When considering your new stockbroker, do not limit your choices only to those trading the stock markets you are interested in. You should consider the other non-trading features they may offer their clients which would help you greatly in closing the investment cycle. Such features could be in the form of mutual funds or savings accounts where the excess cash in your brokerage account will be invested in until you make your next Buy decision. This will earn you interest as you sit out your next trade and study your next potential stock investment, and not push you to make an investment decision only because your cash is just sitting there. Other non-trading features include having an ATM/debit card linked to your brokerage account, having the ability to wire in to and out of your brokerage accounts funds instantly when needed, and having a portfolio tracking option to see how your portfolio is performing over time and versus selected market indices.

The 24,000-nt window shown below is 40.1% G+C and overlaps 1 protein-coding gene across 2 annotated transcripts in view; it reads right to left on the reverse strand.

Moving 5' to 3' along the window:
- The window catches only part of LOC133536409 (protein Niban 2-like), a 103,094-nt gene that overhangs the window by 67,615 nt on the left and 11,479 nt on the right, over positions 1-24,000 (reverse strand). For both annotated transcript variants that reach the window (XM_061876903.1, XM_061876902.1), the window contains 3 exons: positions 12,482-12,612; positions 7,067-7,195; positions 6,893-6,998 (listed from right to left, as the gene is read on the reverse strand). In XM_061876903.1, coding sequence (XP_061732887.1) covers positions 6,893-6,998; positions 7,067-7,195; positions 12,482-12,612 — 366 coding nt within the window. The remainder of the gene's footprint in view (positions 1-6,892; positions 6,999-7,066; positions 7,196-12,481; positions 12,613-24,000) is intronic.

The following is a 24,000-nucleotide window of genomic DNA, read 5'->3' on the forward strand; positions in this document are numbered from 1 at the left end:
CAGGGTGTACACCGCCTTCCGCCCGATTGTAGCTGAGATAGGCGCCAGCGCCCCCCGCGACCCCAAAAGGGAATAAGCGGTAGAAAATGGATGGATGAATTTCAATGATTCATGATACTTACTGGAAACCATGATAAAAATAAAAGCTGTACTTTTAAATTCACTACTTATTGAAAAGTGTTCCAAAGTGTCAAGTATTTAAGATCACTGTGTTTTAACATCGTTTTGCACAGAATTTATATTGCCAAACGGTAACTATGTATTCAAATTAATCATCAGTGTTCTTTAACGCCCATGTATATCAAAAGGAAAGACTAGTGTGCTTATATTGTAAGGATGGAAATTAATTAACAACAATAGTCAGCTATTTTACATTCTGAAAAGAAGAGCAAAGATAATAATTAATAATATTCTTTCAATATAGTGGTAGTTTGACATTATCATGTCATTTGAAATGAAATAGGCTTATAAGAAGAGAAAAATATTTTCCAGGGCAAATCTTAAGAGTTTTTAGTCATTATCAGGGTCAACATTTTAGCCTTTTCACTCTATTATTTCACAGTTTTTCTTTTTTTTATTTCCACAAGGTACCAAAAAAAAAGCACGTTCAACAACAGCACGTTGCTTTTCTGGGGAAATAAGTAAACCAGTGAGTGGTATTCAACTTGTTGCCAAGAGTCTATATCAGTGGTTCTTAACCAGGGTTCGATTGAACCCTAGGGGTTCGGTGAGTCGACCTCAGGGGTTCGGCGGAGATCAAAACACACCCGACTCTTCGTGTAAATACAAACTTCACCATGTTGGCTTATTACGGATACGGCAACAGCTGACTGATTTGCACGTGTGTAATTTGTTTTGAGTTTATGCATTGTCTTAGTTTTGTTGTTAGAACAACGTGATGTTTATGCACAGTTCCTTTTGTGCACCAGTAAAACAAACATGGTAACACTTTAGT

(5) Have online access to your portfolio anywhere and anyhow.
All the above would not be complete without the optionality to have it all accessible online using the different platforms available out there. If your stockbroker offers the above on a web-based platform, it’s good, but if it is offering it as well on a mobile platform, it’s great! Mobility has become the name of the game nowadays, so being able to manage your trades and portfolio from the palm of your hand is no longer a luxury but I would say a necessity. If your stockbroker does not offer that mobility option, you would be better off elsewhere.
By following through the above five tips, you would be able to build a scorecard for all the stockbrokers you are considering. Then you can select the one that has the highest score. By then, I hope you would be ready to make your first trade with your new stockbroker.